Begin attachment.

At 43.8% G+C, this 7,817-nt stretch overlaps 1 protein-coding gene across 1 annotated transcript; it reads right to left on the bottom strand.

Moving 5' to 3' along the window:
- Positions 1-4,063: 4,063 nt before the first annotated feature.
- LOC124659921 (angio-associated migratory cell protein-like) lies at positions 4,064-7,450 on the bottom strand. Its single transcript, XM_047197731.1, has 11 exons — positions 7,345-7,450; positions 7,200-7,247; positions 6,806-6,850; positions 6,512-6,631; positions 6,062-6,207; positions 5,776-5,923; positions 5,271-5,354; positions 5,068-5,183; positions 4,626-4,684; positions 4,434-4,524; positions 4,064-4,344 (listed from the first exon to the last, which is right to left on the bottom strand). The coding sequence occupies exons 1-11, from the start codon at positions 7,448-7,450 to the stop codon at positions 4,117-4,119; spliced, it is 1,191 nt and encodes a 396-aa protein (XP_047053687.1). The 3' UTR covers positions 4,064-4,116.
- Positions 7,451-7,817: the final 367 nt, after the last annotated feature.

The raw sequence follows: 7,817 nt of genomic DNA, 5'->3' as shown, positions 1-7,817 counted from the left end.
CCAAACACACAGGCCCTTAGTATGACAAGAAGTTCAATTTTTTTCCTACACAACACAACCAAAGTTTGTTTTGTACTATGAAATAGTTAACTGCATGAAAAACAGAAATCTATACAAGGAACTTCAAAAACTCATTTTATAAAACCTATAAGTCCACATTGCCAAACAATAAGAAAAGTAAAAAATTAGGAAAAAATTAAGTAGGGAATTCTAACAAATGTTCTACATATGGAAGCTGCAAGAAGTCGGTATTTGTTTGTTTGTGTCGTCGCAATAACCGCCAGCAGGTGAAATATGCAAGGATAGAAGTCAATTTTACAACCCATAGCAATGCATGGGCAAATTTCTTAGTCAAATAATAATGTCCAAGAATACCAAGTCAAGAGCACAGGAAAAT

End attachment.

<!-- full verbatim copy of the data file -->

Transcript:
At 43.8% G+C, this 7,817-nt stretch overlaps 1 protein-coding gene across 1 annotated transcript; it reads right to left on the bottom strand.

Moving 5' to 3' along the window:
- Positions 1-4,063: 4,063 nt before the first annotated feature.
- LOC124659921 (angio-associated migratory cell protein-like) lies at positions 4,064-7,450 on the bottom strand. Its single transcript, XM_047197731.1, has 11 exons — positions 7,345-7,450; positions 7,200-7,247; positions 6,806-6,850; positions 6,512-6,631; positions 6,062-6,207; positions 5,776-5,923; positions 5,271-5,354; positions 5,068-5,183; positions 4,626-4,684; positions 4,434-4,524; positions 4,064-4,344 (listed from the first exon to the last, which is right to left on the bottom strand). The coding sequence occupies exons 1-11, from the start codon at positions 7,448-7,450 to the stop codon at positions 4,117-4,119; spliced, it is 1,191 nt and encodes a 396-aa protein (XP_047053687.1). The 3' UTR covers positions 4,064-4,116.
- Positions 7,451-7,817: the final 367 nt, after the last annotated feature.

The raw sequence follows: 7,817 nt of genomic DNA, 5'->3' as shown, positions 1-7,817 counted from the left end.
CCAAACACACAGGCCCTTAGTATGACAAGAAGTTCAATTTTTTTCCTACACAACACAACCAAAGTTTGTTTTGTACTATGAAATAGTTAACTGCATGAAAAACAGAAATCTATACAAGGAACTTCAAAAACTCATTTTATAAAACCTATAAGTCCACATTGCCAAACAATAAGAAAAGTAAAAAATTAGGAAAAAATTAAGTAGGGAATTCTAACAAATGTTCTACATATGGAAGCTGCAAGAAGTCGGTATTTGTTTGTTTGTGTCGTCGCAATAACCGCCAGCAGGTGAAATATGCAAGGATAGAAGTCAATTTTACAACCCATAGCAATGCATGGGCAAATTTCTTAGTCAAATAATAATGTCCAAGAATACCAAGTCAAGAGCACAGGAAAAT